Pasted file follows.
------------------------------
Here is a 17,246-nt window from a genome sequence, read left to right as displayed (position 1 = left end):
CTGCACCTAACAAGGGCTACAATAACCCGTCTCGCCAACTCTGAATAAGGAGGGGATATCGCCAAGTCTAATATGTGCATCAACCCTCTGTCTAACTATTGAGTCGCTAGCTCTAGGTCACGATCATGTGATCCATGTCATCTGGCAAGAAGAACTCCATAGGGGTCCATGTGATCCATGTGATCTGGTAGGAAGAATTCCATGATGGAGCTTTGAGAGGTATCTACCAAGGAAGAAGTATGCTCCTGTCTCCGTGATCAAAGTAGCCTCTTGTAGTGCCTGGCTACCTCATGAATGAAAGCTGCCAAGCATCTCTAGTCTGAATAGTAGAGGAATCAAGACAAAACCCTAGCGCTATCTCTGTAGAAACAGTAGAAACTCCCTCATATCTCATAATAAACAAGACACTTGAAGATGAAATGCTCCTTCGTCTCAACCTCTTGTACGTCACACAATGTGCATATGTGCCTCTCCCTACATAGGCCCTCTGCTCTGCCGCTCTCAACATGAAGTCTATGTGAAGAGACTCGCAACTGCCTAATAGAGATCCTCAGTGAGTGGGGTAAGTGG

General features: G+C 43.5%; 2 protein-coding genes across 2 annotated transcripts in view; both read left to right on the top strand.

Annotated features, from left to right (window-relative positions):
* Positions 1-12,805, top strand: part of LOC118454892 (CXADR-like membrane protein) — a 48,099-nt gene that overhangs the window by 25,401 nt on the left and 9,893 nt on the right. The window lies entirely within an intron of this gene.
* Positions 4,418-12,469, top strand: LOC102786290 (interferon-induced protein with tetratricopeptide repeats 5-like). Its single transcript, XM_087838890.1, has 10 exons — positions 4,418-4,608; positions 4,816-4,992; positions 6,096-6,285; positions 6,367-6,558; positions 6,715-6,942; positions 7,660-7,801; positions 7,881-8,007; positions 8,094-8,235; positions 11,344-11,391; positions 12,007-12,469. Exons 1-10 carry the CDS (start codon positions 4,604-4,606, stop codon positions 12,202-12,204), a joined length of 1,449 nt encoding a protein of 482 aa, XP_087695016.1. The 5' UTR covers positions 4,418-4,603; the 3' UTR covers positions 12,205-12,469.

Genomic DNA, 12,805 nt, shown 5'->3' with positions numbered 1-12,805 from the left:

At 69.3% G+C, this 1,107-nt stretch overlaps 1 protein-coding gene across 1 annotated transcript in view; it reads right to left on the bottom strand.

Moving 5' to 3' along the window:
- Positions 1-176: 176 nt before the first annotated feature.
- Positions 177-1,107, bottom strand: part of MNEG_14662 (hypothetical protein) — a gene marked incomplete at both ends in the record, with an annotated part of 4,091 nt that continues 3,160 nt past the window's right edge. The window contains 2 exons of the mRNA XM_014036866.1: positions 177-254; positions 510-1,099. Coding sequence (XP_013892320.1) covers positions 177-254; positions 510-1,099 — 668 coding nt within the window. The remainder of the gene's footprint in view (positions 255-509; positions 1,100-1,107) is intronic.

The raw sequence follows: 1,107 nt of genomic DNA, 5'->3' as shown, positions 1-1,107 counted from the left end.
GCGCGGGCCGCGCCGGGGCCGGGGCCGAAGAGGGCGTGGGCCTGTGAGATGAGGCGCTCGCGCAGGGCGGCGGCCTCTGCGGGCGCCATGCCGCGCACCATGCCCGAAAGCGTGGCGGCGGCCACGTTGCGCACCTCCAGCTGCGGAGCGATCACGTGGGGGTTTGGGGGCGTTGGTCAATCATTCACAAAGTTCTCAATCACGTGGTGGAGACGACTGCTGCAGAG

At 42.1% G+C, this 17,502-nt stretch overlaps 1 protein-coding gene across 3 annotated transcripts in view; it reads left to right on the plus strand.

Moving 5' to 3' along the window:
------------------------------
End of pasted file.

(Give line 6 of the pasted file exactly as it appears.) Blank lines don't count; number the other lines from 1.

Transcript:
* Positions 4,418-12,469, top strand: LOC102786290 (interferon-induced protein with tetratricopeptide repeats 5-like). Its single transcript, XM_087838890.1, has 10 exons — positions 4,418-4,608; positions 4,816-4,992; positions 6,096-6,285; positions 6,367-6,558; positions 6,715-6,942; positions 7,660-7,801; positions 7,881-8,007; positions 8,094-8,235; positions 11,344-11,391; positions 12,007-12,469. Exons 1-10 carry the CDS (start codon positions 4,604-4,606, stop codon positions 12,202-12,204), a joined length of 1,449 nt encoding a protein of 482 aa, XP_087695016.1. The 5' UTR covers positions 4,418-4,603; the 3' UTR covers positions 12,205-12,469.